KCRG TV9 alerted DISH Network viewers this week that KCRG could go dark on DISH if extended talks on a new retransmission agreement don’t yield a new accord. The current extension expires at noon, Dec. 18.
A three-year retransmission deal that allowed DISH to carry KCRG, the market’s ABC affiliate, was originally set to expire on Nov. 30. KCRG granted the satellite entertainment provider until Dec. 18 to avoid a disruption of service, according to KCRG.
Meridian, Colo.-based DISH Network is one of the nation’s two major direct broadcast satellite providers. KCRG is owned by the Gazette Co. of Cedar Rapids, parent company of The Gazette.
In an on-air message to DISH subscribers, KCRG said the core dispute involves the price DISH is willing to pay the television station for rights to resell KCRG’s signal, and DISH’s refusal to provide KCRG 9.2, KCRG-TV’s second channel that features live local sports and MyNetwork Affiliate programming.
Andrew LeCuyer, DISH vice president of programming, said “Cedar Rapids TV has threatened to block DISH customers’ access to its ABC affiliate (KCRG) unless DISH agrees to pay more than six times what it pays now for the same content. We understand local and network programming is important to our customers, and we must hold the line to deliver the value our customers expect from DISH.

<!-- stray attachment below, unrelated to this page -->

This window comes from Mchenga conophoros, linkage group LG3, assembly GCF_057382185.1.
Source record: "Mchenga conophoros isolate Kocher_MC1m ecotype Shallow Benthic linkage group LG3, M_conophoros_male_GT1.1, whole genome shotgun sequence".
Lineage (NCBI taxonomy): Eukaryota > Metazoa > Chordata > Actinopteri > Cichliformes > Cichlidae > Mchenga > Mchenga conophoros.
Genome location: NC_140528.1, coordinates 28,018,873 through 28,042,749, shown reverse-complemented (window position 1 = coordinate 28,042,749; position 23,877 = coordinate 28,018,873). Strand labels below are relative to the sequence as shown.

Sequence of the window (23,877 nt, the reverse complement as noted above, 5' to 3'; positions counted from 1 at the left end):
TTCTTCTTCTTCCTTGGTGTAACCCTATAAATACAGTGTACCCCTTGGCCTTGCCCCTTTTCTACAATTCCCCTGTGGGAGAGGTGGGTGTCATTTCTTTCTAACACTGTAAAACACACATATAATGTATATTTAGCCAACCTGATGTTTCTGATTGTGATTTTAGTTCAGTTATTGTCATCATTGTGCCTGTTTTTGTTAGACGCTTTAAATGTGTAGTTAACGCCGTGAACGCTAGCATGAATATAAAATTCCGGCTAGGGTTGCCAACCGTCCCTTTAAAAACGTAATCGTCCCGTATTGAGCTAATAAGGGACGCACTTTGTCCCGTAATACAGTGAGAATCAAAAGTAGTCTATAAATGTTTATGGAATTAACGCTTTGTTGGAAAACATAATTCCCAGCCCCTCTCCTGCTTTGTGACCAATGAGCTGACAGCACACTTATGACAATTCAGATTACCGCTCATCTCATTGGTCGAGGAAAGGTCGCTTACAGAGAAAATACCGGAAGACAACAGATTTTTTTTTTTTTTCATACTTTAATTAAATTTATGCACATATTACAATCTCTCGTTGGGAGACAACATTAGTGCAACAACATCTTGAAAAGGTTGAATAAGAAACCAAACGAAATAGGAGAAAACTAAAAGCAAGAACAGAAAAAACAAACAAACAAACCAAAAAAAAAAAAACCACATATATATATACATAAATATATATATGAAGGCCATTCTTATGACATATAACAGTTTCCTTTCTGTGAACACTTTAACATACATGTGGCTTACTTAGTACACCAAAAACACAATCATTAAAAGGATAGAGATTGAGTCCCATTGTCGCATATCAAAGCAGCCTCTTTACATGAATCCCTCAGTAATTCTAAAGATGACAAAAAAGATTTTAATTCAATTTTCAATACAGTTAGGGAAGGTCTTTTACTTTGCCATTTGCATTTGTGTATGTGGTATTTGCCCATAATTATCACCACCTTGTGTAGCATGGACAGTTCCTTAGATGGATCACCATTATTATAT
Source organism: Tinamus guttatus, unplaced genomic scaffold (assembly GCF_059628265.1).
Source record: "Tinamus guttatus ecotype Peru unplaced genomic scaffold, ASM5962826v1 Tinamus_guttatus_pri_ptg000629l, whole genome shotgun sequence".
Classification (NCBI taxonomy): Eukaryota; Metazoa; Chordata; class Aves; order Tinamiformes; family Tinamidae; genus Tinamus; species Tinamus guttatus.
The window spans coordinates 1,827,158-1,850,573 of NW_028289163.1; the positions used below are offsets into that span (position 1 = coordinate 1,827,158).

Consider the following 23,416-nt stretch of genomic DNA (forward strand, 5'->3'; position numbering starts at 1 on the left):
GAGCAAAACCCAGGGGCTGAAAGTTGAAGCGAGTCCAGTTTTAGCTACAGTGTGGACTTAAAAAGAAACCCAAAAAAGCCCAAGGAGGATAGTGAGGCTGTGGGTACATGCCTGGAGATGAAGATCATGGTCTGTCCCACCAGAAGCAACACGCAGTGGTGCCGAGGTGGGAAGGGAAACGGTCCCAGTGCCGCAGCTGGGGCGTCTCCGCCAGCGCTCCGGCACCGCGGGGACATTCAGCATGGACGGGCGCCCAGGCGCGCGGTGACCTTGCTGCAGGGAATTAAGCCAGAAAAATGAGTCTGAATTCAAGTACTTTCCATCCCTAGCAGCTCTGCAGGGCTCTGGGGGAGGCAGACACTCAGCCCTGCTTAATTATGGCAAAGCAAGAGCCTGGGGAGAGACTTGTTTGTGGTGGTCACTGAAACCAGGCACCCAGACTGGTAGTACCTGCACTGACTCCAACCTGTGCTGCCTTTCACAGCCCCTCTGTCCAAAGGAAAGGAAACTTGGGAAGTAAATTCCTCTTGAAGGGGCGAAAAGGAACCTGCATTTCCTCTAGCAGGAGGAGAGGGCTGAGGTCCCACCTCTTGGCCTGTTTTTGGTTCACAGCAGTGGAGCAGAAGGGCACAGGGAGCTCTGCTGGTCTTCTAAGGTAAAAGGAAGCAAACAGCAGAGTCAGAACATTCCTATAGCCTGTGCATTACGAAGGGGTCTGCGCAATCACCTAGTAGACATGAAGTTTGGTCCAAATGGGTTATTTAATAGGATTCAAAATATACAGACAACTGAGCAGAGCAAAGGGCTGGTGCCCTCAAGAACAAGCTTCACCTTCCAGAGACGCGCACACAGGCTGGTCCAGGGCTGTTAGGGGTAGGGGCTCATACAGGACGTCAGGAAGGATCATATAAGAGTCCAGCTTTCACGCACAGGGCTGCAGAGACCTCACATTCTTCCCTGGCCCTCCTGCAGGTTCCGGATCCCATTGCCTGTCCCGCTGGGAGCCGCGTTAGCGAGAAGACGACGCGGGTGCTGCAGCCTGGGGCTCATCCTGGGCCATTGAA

LeCuyer added that “DISH has offered to pay Cedar Rapids TV a sizable rate increase that aligns with current market value. We have reached agreements with hundreds of stations throughout the country over the last year, so we know with certainty that our offers have been fair. We hope Cedar Rapids TV will adopt a more reasonable approach.”
KCRG-TV officials said that while the multiple of the increase might be high, it is coming from a low base because the revenue model of local broadcast stations is changing. Instead of receiving payments to carry network programming, for instance, local stations must now make substantial payments for programming to the networks.
Tim McDougall, vice president of products for the Gazette Co., said KCRG still hopes to reach an agreement before the extension expires.
“Sign on to sign off, we consistently have more viewers in this region than any other station, whether that station is a broadcast affiliate like us or a non-broadcast channel like ESPN,” McDougall said. “DISH re-sells our signal to subscribers at a marked-up rate and, while we respect them as a partner, we believe they should pay a fair price for re-transmitting our signal.”
The amount KCRG-TV is asking for retransmission rights was not disclosed.
DISH viewers can continue to receive KCRG by adding an antenna, McDougall noted, or by switching to cable or another satellite provider.